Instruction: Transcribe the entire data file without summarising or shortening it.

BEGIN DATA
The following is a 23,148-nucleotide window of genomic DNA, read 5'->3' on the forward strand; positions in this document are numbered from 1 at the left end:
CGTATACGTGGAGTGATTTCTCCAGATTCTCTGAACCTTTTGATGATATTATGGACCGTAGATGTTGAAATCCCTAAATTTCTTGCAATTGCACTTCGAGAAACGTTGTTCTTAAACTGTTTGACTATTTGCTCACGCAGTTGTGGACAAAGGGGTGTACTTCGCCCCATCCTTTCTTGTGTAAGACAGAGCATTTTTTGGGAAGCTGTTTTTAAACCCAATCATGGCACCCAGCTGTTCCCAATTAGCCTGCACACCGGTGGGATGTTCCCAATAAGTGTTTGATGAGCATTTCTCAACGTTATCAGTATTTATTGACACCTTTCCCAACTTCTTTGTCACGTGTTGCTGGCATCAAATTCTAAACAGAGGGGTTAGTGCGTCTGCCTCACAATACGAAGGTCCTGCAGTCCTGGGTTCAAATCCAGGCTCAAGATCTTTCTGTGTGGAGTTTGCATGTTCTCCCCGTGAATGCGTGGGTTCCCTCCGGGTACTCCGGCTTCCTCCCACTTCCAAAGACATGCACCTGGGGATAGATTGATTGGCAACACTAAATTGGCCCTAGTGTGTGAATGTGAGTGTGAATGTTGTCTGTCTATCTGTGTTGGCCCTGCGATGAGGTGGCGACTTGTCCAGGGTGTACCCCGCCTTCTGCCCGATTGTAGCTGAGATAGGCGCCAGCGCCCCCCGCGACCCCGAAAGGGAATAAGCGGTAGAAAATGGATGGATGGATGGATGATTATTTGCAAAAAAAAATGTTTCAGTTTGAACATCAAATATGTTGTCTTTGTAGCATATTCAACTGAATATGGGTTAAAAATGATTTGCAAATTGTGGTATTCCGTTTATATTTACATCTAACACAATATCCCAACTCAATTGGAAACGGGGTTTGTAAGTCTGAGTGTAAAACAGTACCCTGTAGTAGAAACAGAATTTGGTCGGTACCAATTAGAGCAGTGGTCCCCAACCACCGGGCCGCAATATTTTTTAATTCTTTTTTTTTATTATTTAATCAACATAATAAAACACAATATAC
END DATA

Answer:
The following is a 23,148-nucleotide window of genomic DNA, read 5'->3' on the forward strand; positions in this document are numbered from 1 at the left end:
CGTATACGTGGAGTGATTTCTCCAGATTCTCTGAACCTTTTGATGATATTATGGACCGTAGATGTTGAAATCCCTAAATTTCTTGCAATTGCACTTCGAGAAACGTTGTTCTTAAACTGTTTGACTATTTGCTCACGCAGTTGTGGACAAAGGGGTGTACTTCGCCCCATCCTTTCTTGTGTAAGACAGAGCATTTTTTGGGAAGCTGTTTTTAAACCCAATCATGGCACCCAGCTGTTCCCAATTAGCCTGCACACCGGTGGGATGTTCCCAATAAGTGTTTGATGAGCATTTCTCAACGTTATCAGTATTTATTGACACCTTTCCCAACTTCTTTGTCACGTGTTGCTGGCATCAAATTCTAAACAGAGGGGTTAGTGCGTCTGCCTCACAATACGAAGGTCCTGCAGTCCTGGGTTCAAATCCAGGCTCAAGATCTTTCTGTGTGGAGTTTGCATGTTCTCCCCGTGAATGCGTGGGTTCCCTCCGGGTACTCCGGCTTCCTCCCACTTCCAAAGACATGCACCTGGGGATAGATTGATTGGCAACACTAAATTGGCCCTAGTGTGTGAATGTGAGTGTGAATGTTGTCTGTCTATCTGTGTTGGCCCTGCGATGAGGTGGCGACTTGTCCAGGGTGTACCCCGCCTTCTGCCCGATTGTAGCTGAGATAGGCGCCAGCGCCCCCCGCGACCCCGAAAGGGAATAAGCGGTAGAAAATGGATGGATGGATGGATGATTATTTGCAAAAAAAAATGTTTCAGTTTGAACATCAAATATGTTGTCTTTGTAGCATATTCAACTGAATATGGGTTAAAAATGATTTGCAAATTGTGGTATTCCGTTTATATTTACATCTAACACAATATCCCAACTCAATTGGAAACGGGGTTTGTAAGTCTGAGTGTAAAACAGTACCCTGTAGTAGAAACAGAATTTGGTCGGTACCAATTAGAGCAGTGGTCCCCAACCACCGGGCCGCAATATTTTTTAATTCTTTTTTTTTATTATTTAATCAACATAATAAAACACAATATAC